According to AARP’s Public Policy Institute, there are 40 million family caregivers in the United States who provided an estimated $470 billion in uncompensated long-term care in 2013. In the Ocean State at any time during the year, an estimated 134,000 Rhode Island family caregiver step up to provide 124 million hours of care for an aging parent or loved one, most often helping them to live independently in their own homes.

“Family caregivers play an essential role in our communities by dedicating time and attention and making countless personal and financial sacrifices to care for their loved ones,” said Sen. Collins upon the Senate bills passage. “I am delighted that our bipartisan legislation to develop a coordinated strategic plan to leverage our resources, promote best practices, and expand services and training available to caregivers will now become law,” adds the Maine Senator, who chairs the Senate Special Committee on Aging.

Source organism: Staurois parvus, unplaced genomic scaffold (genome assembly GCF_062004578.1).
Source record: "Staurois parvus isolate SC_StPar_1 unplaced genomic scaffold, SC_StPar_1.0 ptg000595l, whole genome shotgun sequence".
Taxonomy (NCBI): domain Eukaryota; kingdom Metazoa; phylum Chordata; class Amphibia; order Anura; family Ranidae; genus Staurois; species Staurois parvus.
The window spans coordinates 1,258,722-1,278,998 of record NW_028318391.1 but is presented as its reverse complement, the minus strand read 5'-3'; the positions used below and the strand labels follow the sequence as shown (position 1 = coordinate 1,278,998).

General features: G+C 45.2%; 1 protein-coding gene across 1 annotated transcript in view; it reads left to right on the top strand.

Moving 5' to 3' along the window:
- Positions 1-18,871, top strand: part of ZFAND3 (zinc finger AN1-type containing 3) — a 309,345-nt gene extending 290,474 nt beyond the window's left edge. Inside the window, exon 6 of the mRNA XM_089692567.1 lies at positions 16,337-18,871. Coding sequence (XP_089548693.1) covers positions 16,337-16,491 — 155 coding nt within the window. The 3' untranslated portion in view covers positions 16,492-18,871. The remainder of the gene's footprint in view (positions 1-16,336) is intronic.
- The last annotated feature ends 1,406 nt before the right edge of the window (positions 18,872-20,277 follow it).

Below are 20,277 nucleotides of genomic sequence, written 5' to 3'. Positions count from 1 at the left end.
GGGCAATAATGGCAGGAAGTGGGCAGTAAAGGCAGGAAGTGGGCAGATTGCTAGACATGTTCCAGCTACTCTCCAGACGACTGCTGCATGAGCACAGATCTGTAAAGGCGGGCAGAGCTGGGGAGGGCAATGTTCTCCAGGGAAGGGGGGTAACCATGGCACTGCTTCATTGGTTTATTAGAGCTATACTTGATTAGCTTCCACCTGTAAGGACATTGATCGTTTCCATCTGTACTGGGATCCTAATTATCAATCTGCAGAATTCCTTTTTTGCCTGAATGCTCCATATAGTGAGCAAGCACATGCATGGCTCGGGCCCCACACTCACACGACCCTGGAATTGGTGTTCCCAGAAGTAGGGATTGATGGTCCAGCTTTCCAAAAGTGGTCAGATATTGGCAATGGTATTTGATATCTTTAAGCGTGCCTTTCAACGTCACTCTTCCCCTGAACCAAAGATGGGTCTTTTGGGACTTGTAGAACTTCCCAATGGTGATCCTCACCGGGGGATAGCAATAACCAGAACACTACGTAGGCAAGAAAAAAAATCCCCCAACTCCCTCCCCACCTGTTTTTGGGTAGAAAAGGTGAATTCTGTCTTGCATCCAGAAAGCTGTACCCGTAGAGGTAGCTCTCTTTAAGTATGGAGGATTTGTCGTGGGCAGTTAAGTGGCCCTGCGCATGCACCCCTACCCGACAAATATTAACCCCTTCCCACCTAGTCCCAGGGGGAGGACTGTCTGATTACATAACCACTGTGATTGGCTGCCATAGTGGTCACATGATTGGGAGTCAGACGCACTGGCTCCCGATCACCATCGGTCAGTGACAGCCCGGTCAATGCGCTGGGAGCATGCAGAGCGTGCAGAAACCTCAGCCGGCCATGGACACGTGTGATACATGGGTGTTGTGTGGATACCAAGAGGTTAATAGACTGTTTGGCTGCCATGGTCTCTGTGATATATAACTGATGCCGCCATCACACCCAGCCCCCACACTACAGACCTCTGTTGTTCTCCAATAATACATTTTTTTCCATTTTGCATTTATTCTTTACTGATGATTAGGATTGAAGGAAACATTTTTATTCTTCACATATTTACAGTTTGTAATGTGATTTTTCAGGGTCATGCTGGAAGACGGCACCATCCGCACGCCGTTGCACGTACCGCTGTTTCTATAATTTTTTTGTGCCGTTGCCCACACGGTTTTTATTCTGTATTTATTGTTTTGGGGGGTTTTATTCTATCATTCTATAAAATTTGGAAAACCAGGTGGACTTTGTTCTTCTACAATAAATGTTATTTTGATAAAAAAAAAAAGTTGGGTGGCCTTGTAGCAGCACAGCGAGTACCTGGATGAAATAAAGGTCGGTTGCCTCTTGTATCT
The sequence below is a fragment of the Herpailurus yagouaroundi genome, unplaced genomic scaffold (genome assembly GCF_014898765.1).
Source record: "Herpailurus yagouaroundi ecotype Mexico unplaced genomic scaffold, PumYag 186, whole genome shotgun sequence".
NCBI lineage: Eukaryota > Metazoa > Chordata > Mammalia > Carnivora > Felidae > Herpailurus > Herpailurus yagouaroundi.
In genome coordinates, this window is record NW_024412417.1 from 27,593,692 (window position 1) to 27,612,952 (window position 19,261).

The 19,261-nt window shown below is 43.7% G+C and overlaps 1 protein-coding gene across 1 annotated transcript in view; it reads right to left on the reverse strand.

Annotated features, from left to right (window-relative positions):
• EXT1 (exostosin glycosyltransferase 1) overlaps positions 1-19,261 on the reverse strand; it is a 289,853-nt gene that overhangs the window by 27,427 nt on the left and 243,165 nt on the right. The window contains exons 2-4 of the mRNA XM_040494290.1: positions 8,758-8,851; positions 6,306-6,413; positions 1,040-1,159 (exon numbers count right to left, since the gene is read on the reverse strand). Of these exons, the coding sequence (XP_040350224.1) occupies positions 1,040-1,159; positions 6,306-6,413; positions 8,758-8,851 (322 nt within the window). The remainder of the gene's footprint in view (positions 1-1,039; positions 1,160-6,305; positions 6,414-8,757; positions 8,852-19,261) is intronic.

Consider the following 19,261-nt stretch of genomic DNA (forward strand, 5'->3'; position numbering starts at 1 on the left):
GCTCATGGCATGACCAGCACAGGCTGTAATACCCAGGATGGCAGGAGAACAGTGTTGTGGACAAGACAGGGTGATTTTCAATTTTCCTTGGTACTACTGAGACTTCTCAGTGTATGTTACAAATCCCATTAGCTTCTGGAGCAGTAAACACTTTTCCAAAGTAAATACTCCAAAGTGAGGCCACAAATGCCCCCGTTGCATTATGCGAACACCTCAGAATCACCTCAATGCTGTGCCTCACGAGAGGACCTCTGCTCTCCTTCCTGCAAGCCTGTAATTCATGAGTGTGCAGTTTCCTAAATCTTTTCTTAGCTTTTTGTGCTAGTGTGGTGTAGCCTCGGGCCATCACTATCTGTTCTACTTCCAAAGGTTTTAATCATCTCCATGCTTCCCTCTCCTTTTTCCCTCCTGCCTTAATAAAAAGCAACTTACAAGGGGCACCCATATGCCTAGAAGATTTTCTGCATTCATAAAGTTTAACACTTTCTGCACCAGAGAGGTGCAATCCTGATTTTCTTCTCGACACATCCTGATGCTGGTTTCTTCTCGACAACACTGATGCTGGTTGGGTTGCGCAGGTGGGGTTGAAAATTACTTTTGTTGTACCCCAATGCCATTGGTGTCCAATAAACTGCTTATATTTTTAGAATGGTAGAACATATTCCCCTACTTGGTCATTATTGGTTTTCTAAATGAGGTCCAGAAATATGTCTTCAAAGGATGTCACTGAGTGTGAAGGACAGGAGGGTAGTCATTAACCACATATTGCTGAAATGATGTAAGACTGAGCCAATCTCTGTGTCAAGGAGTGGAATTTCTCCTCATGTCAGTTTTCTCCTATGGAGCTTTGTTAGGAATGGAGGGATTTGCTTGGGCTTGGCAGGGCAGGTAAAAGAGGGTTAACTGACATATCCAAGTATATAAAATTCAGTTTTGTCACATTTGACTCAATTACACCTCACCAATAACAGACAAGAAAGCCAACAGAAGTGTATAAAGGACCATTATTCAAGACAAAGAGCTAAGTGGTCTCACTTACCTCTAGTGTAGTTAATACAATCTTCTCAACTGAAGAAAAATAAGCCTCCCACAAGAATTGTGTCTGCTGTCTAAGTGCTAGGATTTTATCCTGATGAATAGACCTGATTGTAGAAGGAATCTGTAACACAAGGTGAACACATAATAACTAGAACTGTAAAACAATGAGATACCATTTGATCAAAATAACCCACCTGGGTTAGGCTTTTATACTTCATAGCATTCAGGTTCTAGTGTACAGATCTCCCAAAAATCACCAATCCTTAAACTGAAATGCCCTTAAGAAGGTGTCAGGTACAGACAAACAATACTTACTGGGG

Senator Sheldon Whitehouse sees the value of the RAISE Family Caregivers and its impact to Rhode Island caregivers. “The passage of the bipartisan RAISE Family Caregivers Act is an important first step toward easing the burden on the caregivers who mean the world to the family members they care for.” says the Rhode Island Senator who serves on the Senate Special Committee on Aging.

“Family caregivers play a key role in supporting their loved ones in Rhode Island and throughout the nation. adds Democratic Policy and Communications Committee Co-Chair David N. Cicilline. “The RAISE Family Caregivers Act ensures that family caregivers have the support and the resources they need to do their jobs safely and effectively. As a co-sponsor of H.R. 3759, I made sure my colleagues understood that this bill needed to become law as soon as possible, and I am glad that it passed both Chambers without objection. Now I urge President Trump to sign it and allow this important law to take effect”